Daily Archives: April 1, 2012

(WSJ) Pamela Hartzband and Jerome Groopman–The Rise of the Medical Expertocracy

For much of the 20th century, the model of medical care was paternalism: A doctor dictated what was to be done and the patient complied. This model has largely been abandoned, but now Democrats and Republicans are offering a new form of paternalism, based on the assumption that Americans are not receiving “quality” care. A lucrative industry has grown up to generate ever more medical metrics, to give report cards to doctors and hospitals, and to base payments on compliance with “best practices.” Yet beyond safety protocols, there is scant evidence that such measures improve our health.

Patients and doctors can differ with experts and not be ignorant or irrational. Policy makers need to abandon the idea that experts know what is best. In medical care, the “right” clinical decisions turn out to be those that are based on a patient’s goals and values.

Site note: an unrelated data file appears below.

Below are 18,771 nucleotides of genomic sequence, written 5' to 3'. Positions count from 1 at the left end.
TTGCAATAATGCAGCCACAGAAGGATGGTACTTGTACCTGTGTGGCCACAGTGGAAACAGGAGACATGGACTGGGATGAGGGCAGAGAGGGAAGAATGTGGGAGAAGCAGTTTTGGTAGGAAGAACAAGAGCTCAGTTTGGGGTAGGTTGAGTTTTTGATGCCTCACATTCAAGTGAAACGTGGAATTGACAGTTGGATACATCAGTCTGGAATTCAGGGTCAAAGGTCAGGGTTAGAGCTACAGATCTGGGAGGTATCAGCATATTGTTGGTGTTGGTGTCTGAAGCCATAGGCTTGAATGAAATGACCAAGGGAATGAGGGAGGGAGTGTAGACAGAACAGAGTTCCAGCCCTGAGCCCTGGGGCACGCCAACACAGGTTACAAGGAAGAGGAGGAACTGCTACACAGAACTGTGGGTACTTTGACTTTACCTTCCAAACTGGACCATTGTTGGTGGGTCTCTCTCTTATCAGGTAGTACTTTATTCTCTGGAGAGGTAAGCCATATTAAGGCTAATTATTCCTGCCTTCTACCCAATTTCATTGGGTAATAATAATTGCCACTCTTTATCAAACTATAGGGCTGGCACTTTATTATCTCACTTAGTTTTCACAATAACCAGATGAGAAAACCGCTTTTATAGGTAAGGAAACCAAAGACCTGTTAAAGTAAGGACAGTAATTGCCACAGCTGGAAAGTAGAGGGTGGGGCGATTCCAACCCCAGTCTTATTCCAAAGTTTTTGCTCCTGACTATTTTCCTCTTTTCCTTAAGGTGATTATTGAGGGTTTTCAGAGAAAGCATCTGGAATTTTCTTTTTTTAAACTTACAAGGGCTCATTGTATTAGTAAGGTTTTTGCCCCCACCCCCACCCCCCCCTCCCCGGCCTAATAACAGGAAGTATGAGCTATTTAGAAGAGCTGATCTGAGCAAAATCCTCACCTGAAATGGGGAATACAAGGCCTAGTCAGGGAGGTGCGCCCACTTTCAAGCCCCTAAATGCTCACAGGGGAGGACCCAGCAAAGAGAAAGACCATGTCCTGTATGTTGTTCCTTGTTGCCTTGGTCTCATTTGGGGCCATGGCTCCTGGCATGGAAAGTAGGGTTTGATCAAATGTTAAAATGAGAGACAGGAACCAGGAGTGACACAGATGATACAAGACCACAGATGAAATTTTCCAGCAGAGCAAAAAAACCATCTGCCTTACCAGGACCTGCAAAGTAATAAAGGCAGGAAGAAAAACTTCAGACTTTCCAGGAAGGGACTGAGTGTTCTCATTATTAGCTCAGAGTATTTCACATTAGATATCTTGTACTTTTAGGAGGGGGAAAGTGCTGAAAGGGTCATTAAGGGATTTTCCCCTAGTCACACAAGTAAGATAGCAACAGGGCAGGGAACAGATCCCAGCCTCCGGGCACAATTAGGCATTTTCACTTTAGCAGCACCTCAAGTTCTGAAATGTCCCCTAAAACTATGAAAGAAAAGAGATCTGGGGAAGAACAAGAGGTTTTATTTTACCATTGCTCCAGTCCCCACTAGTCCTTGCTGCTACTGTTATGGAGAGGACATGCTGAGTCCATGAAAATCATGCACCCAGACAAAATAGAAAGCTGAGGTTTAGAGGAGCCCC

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Posted in Uncategorized

(LA Times) Media give ample coverage, little clarity to Trayvon Martin case

While much of the frenzy has centered on Zimmerman’s past run-ins with police and on Martin’s musings and photos posted to Twitter and MySpace, the avalanche of coverage has been unable to resolve the most critical unknowns: Who instigated the final confrontation? Did Zimmerman, a neighborhood watch captain, have good reason to feel he was in danger? Did local police handle the case evenhandedly?